How does EPA Protect Human Subjects?
EPA follows strict safety protocols for all of its studies to protect the health and safety of volunteers, including engineering controls for the facility and protocols for the medical oversight of the exposures. In addition, all EPA research is conducted in compliance with federal regulations and best practices in ethics. The primary regulation that governs human subjects research at EPA is 40 CFR Part 26 Subpart A. It is known as the "Common Rule" because 18 federal departments and agencies have agreed to hold this regulation "in common."
All human subjects research is evaluated by an administrative body, known as an Institutional Review Board (IRB), which is designated with protecting the rights and welfare of human research subjects in research activities. IRB authority is codified at 40 CFR 26. The IRB has the authority to approve, require modifications in (to secure approval), or disapprove all research activities that fall within its jurisdiction.
In 2006, the EPA amended its regulation at 40 CFR Part 26 to include additional protections for vulnerable subjects within its subparts. Subpart B of the regulation is a ban on intentional exposure research involving pregnant women, nursing women, and children. Research involving intentional exposure of a human subject is defined in 40 CFR Part 26.202 as the “…study of a substance in which the exposure to the substance experienced by a human subject participating in the study would not have occurred but for the human subject’s participation in the study.”
Subparts C and D of 40 CFR Part 26 seek to ensure that vulnerable subjects are protected in observational research. Subpart C provides additional protections for observational research conducted with pregnant women as participants. Subpart D adds protections for observational research conducted or supported by EPA involving children as participants. Observational research is defined in 40 CFR Part 26.302 as any human research that does not meet the definition of research involving intentional exposure of a human subject.
The distinction between intentional exposure research and observational research is extremely important for EPA researchers in the development and approval process for studies involving human subjects. Since intentional exposure research involving pregnant women, nursing women, and children is banned, researchers must pay close attention to the details of their study in order to ensure that it does not meet the definition of intentional exposure if the study involves these protected populations.
EPA also added special regulations at 40 CFR Part 26, subparts K-Q, which are related to the review of third-party pesticide research involving human participants. These regulations were updated in 2013. For more information, please see the links below.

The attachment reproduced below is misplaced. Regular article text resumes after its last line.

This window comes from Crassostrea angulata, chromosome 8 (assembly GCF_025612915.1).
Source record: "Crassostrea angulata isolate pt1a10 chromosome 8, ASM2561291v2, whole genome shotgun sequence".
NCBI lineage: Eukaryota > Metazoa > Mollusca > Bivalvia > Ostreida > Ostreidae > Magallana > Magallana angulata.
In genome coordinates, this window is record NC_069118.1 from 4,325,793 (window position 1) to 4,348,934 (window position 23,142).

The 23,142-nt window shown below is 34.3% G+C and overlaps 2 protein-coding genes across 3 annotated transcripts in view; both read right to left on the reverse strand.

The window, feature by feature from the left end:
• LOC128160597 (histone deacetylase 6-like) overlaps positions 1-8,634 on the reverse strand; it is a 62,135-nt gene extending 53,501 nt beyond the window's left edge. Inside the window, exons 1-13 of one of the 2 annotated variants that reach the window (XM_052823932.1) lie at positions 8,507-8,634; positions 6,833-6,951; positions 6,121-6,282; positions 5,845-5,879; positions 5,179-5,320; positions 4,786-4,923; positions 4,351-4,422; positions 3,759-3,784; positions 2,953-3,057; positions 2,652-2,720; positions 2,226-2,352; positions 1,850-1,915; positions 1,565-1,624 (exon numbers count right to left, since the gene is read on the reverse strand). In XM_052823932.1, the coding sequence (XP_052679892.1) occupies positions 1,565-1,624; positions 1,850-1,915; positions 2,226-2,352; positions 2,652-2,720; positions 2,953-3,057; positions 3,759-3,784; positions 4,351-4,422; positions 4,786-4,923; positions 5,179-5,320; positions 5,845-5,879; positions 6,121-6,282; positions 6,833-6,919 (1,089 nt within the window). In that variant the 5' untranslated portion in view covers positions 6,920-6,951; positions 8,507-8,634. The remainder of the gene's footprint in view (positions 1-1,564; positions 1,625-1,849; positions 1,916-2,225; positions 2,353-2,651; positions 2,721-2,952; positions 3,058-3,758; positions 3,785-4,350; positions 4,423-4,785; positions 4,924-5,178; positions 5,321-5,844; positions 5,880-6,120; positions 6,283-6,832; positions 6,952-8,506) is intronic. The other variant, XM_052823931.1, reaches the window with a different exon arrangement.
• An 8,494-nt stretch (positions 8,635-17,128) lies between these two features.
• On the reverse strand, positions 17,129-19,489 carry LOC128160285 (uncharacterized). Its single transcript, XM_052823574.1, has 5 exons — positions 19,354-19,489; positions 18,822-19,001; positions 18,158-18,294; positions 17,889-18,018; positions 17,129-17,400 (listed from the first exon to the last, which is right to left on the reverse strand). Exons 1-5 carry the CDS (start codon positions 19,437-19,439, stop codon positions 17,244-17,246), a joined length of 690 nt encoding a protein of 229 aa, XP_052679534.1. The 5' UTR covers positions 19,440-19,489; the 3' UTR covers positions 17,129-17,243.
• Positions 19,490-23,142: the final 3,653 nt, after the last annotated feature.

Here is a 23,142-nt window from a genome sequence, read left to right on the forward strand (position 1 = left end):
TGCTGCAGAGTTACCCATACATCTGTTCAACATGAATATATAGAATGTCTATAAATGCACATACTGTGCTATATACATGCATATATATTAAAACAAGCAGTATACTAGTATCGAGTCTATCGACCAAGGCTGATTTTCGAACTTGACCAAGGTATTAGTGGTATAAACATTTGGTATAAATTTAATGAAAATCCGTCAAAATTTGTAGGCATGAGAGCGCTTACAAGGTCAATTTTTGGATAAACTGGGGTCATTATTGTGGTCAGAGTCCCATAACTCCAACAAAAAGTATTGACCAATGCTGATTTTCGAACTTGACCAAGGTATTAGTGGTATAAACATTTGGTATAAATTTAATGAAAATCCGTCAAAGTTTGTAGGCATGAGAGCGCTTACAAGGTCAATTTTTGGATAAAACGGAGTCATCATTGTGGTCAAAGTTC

EPA holds a Federal-Wide Assurance (FWA), which is an assurance of compliance that covers the engagement of the Agency in any Human Subjects Research conducted or supported by any Common Rule agency, including EPA. This assurance covers all Agency components and therefore provides a basis for the participation of EPA personnel anywhere in the Agency in HSR under conditions that are compliant with applicable regulations.
EPA Order 1000.17 A (Policy and Procedures on Protection of Human Subjects in EPA Conducted or Supported Research) establishes EPA procedures and responsibilities for implementing the requirements set forth in 40 CFR Part 26. The Order requires that all human subjects research conducted or supported by EPA must either be approved or be acknowledged as exempt research by the EPA Human Subjects Research Review Official (HSRRO) before any work involving human subjects research can begin. Preliminary (or “conditional”) review by the HSRRO is not required, but can be requested, for any research project, contract, grant application, cooperative agreement, cooperative research and development agreement (CRADA), interagency agreement or any formal agreement involving EPA support of such studies. The Order describes the requirements for review, as well as the responsibilities of all parties involved in EPA research in protecting the rights and welfare of human research subjects.
EPA’s National Exposure Research Laboratory (NERL) published SEAOES as a resource document for researchers to consult as they develop and conduct observational human exposure studies. EPA Order 1000.17 A requires that all human observational exposure studies conducted or supported by EPA adhere to the principles set forth in SEAOES. SEAOES provides information on regulatory requirements, sound scientific practices, and ethical issues to consider when performing observational human exposure studies.